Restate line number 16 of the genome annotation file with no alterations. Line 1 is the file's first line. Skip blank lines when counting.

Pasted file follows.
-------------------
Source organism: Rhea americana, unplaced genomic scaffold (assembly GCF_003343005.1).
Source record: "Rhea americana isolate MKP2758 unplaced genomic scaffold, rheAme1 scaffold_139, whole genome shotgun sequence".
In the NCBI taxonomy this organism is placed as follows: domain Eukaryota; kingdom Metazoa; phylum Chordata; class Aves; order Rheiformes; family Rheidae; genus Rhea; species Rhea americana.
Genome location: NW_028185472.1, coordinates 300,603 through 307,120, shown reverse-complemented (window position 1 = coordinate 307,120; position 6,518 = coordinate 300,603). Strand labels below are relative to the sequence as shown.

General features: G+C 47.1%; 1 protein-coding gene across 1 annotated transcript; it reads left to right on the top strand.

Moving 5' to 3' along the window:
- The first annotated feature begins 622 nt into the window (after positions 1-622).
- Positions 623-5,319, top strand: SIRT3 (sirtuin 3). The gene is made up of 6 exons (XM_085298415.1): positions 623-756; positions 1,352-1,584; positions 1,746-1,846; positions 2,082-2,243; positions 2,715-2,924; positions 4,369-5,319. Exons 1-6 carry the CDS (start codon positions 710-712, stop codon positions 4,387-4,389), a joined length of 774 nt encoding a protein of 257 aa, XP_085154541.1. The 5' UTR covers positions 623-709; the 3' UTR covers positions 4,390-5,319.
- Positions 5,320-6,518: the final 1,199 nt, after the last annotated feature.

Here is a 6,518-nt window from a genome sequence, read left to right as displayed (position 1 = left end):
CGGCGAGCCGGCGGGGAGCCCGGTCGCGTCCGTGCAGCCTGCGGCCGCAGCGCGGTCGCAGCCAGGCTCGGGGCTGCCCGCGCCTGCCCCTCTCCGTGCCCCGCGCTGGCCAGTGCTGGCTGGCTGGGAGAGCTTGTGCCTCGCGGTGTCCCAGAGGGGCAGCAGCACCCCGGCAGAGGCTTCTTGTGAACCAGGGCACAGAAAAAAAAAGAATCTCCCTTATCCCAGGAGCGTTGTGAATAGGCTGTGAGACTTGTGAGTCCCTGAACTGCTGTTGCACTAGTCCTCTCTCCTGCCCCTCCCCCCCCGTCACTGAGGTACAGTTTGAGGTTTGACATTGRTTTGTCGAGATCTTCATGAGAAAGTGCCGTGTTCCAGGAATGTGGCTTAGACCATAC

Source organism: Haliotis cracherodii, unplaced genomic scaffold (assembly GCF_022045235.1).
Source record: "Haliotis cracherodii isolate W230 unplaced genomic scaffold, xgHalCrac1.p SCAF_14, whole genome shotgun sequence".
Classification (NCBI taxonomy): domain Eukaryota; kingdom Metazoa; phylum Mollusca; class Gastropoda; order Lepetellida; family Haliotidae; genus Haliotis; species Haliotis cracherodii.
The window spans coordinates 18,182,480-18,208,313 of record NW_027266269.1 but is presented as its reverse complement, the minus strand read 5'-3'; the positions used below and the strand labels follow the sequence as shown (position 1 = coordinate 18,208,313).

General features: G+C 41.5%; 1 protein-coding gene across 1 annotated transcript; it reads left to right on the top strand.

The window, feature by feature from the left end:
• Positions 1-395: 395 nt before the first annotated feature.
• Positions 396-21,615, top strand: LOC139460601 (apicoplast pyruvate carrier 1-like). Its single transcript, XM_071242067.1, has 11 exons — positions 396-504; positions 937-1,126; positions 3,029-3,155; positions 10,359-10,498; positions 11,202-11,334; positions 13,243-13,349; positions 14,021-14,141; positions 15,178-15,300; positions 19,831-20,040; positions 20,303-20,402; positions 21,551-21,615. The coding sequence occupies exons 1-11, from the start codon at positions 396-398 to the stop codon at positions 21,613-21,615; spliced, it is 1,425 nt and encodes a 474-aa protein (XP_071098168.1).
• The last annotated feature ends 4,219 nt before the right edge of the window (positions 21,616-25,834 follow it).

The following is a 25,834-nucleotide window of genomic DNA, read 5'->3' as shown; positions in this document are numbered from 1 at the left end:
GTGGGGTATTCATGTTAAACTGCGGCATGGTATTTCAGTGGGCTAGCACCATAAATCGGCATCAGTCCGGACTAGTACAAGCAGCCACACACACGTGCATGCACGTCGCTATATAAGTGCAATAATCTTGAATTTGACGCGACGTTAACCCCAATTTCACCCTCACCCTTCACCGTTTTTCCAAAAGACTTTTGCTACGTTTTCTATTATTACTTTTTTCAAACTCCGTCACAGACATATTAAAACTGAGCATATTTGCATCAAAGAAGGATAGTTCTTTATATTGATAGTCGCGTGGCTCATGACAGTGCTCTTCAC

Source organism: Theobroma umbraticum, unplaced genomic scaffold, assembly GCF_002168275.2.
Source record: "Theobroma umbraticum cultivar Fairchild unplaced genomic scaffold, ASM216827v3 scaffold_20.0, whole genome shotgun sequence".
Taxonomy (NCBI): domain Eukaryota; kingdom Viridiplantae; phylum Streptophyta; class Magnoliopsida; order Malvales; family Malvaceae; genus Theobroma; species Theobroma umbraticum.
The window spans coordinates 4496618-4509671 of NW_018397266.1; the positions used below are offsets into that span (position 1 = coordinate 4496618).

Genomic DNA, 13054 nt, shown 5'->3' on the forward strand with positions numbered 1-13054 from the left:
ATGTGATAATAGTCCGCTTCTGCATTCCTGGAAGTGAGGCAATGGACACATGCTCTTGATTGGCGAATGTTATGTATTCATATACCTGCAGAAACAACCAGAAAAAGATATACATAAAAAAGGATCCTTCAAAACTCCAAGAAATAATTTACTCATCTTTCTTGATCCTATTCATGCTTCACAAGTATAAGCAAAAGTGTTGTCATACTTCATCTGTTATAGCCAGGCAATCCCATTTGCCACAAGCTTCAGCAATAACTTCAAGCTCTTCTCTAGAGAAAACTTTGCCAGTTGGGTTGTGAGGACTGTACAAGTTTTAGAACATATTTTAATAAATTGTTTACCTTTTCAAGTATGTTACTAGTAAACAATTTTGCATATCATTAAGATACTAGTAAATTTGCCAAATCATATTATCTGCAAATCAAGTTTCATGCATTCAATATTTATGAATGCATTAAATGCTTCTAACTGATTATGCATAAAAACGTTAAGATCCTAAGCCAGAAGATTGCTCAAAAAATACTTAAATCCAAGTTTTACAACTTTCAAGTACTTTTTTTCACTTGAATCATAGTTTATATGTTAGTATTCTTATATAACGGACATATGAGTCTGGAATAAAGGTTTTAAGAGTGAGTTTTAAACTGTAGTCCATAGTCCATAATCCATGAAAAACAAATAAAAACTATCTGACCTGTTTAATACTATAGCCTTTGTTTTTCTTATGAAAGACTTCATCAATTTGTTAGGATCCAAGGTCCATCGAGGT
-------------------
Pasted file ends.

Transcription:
General features: G+C 41.5%; 1 protein-coding gene across 1 annotated transcript; it reads left to right on the top strand.